Dr. Neil Novin, who had been chief of surgery at Harbor Hospital and was a prolific contributor to medical journals, died Sept. 16 from renal failure at Gilchrist Center in Towson. The longtime Pikesville resident was 88.
“Neil was very old-school and hands-on,” said Dr. Jeffrey D. Gaber, a Baltimore internist and Pikesville resident. “He was a very prominent general surgeon who had a subspecialty as a vascular surgeon. He was the go-to doctor.”
The son of Edward Novin, a postal worker, and Mary Solowich Novin, a homemaker, Neil Novin was born and raised in Brooklyn, N.Y., and graduated from Lafayette High School.
“In those days, we all came from extremely humble beginnings, and we thought everyone else lived like us,” said Sidney “Tishy” Silverman, a boyhood friend. “Neil’s father worked in the post office and his mother cleaned houses so he could go to school. Neil had ambition and pulled himself up by choosing to become a vascular surgeon.”
He received a bachelor’s degree in 1951 from New York University, obtained a medical degree from the State University of New York Downstate Medical Center in 1955, and completed an internship in 1956 at the University of Maryland Medical School.
From 1955 to 1959 he served in the Air Force, including a stint as chief of professional services at the 18th Tactical Hospital at Kadena Air Force Base in Okinawa, from 1956 to 1957.
Discharged from the Air Force with the rank of major, he completed a four-year residency in surgery in 1963 at the University of Maryland Medical School, and from 1965 to 1971 was an instructor in anatomy and surgery at the school.
From 1966 to 1988, Dr. Novin was director of surgery at then-South Baltimore General Hospital, now Harbor Hospital. He had been coordinator of surgical education at the hospital and chaired its medical staff from 1975 to 1977.
He was also a consultant in surgery at Sinai Hospital for nearly 40 years, and was an attending physician at the University of Maryland Medical Center, University of Maryland Medical Center Midtown Campus and Franklin Square Medical Center. He also worked at Northwest Hospital, Greater Baltimore Medical Center, University of Maryland St. Joseph Medical Center and Mercy Medical Center.
In the mid-1980s, he had neck surgery and arthritis, “which left him unable to use his left thumb or work as a surgeon,” according to Dr. Gaber. He then entered private practice, joining the staff of Drs. Brager & Gaber LLC in Lutherville as a surgical consultant and doing independent medical evaluations.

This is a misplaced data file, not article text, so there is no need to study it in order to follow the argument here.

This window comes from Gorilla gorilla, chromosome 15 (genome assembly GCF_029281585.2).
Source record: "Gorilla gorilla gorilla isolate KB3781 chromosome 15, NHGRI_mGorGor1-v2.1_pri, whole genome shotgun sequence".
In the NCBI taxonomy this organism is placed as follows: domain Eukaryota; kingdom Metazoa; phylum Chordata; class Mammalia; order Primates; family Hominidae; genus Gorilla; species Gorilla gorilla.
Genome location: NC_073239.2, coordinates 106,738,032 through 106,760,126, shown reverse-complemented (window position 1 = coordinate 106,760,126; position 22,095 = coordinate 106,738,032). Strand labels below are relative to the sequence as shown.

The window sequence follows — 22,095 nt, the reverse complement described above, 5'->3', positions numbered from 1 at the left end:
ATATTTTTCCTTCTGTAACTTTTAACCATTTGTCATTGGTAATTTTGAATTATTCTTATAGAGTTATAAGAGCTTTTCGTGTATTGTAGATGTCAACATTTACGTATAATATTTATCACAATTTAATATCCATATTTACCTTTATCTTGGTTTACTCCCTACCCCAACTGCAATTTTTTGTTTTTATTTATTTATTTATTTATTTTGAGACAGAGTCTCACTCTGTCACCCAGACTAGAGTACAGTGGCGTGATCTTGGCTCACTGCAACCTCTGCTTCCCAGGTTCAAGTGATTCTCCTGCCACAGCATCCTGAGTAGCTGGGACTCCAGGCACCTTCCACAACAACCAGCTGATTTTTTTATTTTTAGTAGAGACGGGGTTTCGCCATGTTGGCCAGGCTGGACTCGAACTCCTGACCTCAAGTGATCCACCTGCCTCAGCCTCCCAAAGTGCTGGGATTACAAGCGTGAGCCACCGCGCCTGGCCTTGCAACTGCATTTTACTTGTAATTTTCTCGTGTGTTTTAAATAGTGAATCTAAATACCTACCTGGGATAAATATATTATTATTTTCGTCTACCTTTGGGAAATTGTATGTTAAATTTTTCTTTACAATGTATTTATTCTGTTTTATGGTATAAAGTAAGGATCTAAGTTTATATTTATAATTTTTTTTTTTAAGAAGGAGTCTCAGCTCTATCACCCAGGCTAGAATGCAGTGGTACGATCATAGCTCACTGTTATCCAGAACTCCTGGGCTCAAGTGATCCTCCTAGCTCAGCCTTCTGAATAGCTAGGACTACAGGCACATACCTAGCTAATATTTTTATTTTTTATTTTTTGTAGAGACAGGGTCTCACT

He continued seeing patients with Dr. Jeffrey D. Gaber & Associates PA in downtown Baltimore.
“He stayed with me until 2015, and was a big part of our practice and lives. He was part of our extended family,” Dr. Gaber said. “He was very good with patients. [He] could be blunt and abrupt at times, but took the time to get to know them. That’s how surgeons are, they fix things, and it’s onto the next case.”
Sarah J. Meeker, a nursing assistant in Dr. Gaber’s practice, described Dr. Novin as “strong in spirit and gentle in delivery.”
“He was staunch-hearted and would say ‘suck it up’ when things got difficult,” said Ms. Meeker, a Sudbrook Park resident. “It was an honor to work with him.”
“Whenever I asked Neil something, he’d say, ‘It wasn’t me. I wasn’t there. I was out of town.’ He must have said that a thousand times,” Dr. Gaber recalled with a laugh.
An avid tennis player, Dr. Novin decided in 1999 to have his hip replaced. Several days after surgery, the hip became severely infected with Methicillin-resistant Staphylococcus aureus, a nasty antibiotic-resistant bacteria that resulted in complications and many additional operations.
“The bacteria can lie dormant for years and then flare unexpectedly,” reported The Baltimore Sun in a 2006 article about Dr. Novin’s battle. “MRSA is particularly hard to track and eradicate because many people harbor it without symptoms. Often it is only after it gets into a wound that it wreaks havoc.”
“He eventually had 14 more surgeries,” said Dolores Rocklin, his former wife and a Lutherville resident.
He eventually had to give up tennis.
Dr. Novin penned numerous articles that were published by the Maryland State Medical Journal, The American Surgeon and Current Hepatology. His professional memberships included being a diplomat of the American Board of Surgery and a fellow of the American College of Surgeons. He was a member of the Baltimore Academy of Surgery, and held various offices including president from 1981 to 1983.
He was also a founding member in 1972 of the American Trauma Society, a consultant to the Maryland Institute for Emergency Medicine, councilor to the Maryland Chapter of the American College of Surgeons and vice chairman of the Health Care Standards Committee of the Maryland Foundation for Medical Care.
Other memberships included the Baltimore City Medical Society and the Medical and Chirurgical Faculty of Maryland.
Dr. Novin retired in 2015, and resided recently at Brightview Assisted Living in Lutherville. He was a Baltimore Ravens fan, and also enjoyed doing crossword puzzles and attending the Baltimore Symphony Orchestra and the theater.
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“He was a very cultured man who liked listening to opera and classical music,” Dr. Gaber said.
“When we were growing up he played sports and, of course, he was a Brooklyn Dodgers fan. Then he became a traitor and an Orioles fan after moving to Baltimore,” Mr. Silverman said with a laugh.
“He loved telling the story that he saw Jackie Robinson steal home at Ebbets Field,” Dr. Gaber said. “Well, at least he said he was there.”
A memorial service for Dr. Novin will be held at 2 p.m. Sunday at Sol Levinson & Bros., 8900 Reisterstown Road, Pikesville.
He is survived by a son, Michael Novin of New York City; a daughter, Helene Strumeyer of Passaic, N.J.; and three grandchildren. An earlier marriage to the former Ellen Rachel Landay ended in divorce.